Originally created 04/03/00

Travel agencies merge to stay competitive



The consolidation bug that bit countless industries during the past several years is now sinking its teeth into the travel agency business.

Independent agencies throughout the country are merging to stay competitive as major airlines continue cutting agent commissions and more travelers turn to the Internet for ticket purchases.

In Augusta, Southern Travel Agencies Inc. has purchased three agencies during the past 14 months: Concierge Cruises, Westside Travel and Travel Masters.

The acquisitions boosted Southern's business by nearly 22 percent, company President Michael Kerbelis III said. The increased volume has helped minimize the impact of the latest commission cuts, which occurred in October.

"We could see this coming when the airlines started making their first cuts in commissions," he said. "It's like any other business that consolidates -- economies of scale help them succeed and be profitable. It's a rather simple formula."

Westside Travel will continue operating under its own name at its Evans location. Travel Masters operations have been moved from Surrey Center to Southern Travel's Walton Way office, along with the former operations of Concierge Cruises.

In addition to reduced operating costs, consolidation creates more opportunities for agencies to win lucrative corporate travel accounts, Mr. Kerbelis said.

He said the recent acquisitions and clout from his affiliation with American Express Travel Service helped his company secure a $4 million corporate account.

But reduced commissions is the "common thread" fueling consolidation nationwide, said Kristina Rundquist, spokeswoman for the American Society of Travel Agents.

"Many companies have been looking to sell, and now is a good time if they are getting a good price," she said. "There's plenty of companies looking to buy."

Airlines historically have paid travel agencies commissions for selling seats on their planes but have reduced payments in recent years in the name of cost-cutting.

Some in the industry say they suspect commission cuts are an attempt by airlines to eliminate the middlemen to reap the profits for themselves, Ms. Rundquist said.

Nearly every major airline now markets its own Web site as the "best" way for consumers to book flights. Some of the carriers even offer special discounts only to customers purchasing tickets online.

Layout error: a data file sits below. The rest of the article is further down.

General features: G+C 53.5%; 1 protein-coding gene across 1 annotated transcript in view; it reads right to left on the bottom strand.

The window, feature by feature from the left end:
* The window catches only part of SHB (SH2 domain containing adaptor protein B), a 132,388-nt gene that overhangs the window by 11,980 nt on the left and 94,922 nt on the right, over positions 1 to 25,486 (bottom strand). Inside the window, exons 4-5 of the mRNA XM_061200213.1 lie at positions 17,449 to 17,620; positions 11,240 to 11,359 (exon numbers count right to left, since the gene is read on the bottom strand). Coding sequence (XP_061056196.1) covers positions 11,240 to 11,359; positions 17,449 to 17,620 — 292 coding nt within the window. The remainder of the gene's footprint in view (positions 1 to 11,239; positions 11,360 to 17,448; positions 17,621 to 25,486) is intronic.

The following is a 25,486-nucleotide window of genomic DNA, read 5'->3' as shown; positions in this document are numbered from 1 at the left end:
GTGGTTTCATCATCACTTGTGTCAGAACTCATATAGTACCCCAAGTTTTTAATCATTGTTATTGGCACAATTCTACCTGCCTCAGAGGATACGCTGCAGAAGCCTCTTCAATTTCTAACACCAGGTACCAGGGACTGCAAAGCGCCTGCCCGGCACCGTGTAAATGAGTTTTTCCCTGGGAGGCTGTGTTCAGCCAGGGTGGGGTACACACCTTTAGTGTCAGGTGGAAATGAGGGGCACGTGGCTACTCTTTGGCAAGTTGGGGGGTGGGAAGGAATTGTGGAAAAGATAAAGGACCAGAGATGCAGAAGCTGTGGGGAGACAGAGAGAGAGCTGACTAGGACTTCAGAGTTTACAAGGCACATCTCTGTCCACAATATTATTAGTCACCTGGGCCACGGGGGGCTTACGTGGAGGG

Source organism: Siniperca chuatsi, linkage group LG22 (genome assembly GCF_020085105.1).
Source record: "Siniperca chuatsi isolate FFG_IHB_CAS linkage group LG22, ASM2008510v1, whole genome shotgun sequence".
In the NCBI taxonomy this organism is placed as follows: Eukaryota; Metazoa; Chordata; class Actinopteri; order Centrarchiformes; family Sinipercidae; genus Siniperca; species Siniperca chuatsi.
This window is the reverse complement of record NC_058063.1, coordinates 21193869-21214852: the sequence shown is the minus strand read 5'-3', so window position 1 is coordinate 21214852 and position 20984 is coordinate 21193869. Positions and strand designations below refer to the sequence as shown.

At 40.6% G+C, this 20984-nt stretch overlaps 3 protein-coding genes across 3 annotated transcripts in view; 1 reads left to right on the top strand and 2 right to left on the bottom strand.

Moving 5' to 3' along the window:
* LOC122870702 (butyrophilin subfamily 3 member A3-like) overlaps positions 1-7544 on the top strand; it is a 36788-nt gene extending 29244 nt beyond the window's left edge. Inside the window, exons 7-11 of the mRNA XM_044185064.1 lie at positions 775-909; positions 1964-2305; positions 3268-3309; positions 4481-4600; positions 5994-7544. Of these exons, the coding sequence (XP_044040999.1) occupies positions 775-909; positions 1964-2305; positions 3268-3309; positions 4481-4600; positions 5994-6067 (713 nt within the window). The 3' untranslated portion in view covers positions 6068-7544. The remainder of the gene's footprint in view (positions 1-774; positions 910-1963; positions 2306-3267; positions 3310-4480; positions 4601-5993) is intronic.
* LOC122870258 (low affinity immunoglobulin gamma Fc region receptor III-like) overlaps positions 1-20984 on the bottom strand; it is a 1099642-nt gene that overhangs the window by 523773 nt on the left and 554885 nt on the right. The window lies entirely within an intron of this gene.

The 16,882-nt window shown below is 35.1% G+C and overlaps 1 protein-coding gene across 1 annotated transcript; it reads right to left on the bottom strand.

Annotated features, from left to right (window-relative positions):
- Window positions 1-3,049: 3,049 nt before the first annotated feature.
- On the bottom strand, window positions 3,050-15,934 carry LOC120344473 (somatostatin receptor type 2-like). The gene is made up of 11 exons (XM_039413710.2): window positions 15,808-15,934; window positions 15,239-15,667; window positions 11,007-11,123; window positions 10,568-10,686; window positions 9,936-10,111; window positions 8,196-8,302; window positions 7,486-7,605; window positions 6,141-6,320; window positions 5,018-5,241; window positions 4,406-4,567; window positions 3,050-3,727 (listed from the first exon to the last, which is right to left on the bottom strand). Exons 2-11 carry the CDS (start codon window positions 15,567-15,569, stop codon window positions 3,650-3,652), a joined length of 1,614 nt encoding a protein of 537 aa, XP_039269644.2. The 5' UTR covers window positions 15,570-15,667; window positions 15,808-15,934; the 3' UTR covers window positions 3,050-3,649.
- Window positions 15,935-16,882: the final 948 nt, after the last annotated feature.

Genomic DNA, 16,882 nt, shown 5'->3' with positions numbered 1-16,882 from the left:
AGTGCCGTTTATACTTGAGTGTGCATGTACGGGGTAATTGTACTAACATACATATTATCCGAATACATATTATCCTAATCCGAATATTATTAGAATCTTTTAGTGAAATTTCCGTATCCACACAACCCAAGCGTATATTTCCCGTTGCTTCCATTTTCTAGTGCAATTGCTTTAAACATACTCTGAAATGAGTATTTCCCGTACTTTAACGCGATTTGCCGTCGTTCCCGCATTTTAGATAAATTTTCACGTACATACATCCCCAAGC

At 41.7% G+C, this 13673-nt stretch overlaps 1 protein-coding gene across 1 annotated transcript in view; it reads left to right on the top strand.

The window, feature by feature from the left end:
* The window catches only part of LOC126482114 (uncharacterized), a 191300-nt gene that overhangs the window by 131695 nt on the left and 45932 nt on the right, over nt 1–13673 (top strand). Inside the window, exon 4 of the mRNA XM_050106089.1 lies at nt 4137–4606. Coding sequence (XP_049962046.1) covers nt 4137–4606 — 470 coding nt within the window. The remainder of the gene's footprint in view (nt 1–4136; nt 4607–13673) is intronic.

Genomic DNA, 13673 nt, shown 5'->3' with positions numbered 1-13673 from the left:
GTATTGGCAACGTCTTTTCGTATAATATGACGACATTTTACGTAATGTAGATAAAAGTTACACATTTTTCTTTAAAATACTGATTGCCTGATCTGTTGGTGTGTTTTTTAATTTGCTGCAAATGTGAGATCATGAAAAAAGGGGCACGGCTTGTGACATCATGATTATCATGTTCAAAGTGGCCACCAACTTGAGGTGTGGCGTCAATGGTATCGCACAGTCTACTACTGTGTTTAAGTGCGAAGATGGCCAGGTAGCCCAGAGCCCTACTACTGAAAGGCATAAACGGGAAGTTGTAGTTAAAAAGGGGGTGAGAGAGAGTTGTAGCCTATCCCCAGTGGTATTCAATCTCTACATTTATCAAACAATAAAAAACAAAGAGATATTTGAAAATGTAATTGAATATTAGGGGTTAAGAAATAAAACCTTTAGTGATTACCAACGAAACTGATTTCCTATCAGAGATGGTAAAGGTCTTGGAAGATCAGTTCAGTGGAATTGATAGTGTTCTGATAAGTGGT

"It's sort of a slow plan to cut out the travel agency segment," Ms. Rundquist said.

Many travel agencies have resorted to charging service fees to customers to offset the commission cuts. A study this year by the Alexandria, Va.-based group showed 88 percent of member agencies charged service fees, up from 64 percent in 1998. The average fee was $13 per ticket.

The study suggests consumers don't seem to mind the fees; agencies charging fees reported losing less than one in 10 customers.

Mr. Kerbelis said he believes shifting the cost to consumers is actually a fairer way of doing business because the person seeking the service is the one paying for it.

"It also means we're not beholden to (the airlines) for our income," he added.

Ticket buying options

The Internet has created an entirely new way to shop for airline tickets, sort of.

The nuts and bolts of a travel Web site is an operation that looks a lot like a traditional travel agency.

"A lot of sites you find will have travel agents in the back doing the work," said Kristina Rundquist, spokeswoman for the American Society of Travel Agents.

Web sites, as interactive as they are, cannot generate the number of travel scenarios a skilled agent could produce by working one on one with a customer.

Therefore, online ticket buying works best for frequent fliers with strict schedules who know exactly what they want, said Michael Kerbelis III, president of Southern Travel Agencies.

"The business person who flies routinely to New York can do it because they know the routes, the times and the planes," he said. "But leisure travelers need a little more help."

Travel agencies can help you find the lowest fares, but they also charge a small amount (in the form of commissions and fees) for providing the service.

Buying tickets directly from the airline also has its pros and cons: Deals can be unearthed (because many airlines offer discounts for online purchases),but the consumer receives little help in comparison shopping.

"Every little nuance affects how much you pay, and the airlines are under no real impetus to give you the lowest fare," Ms. Rundquist said. "The airline won't tell you that leaving an hour later would slash the fare by $200."

Reach Damon Cline at (706) 823-3486.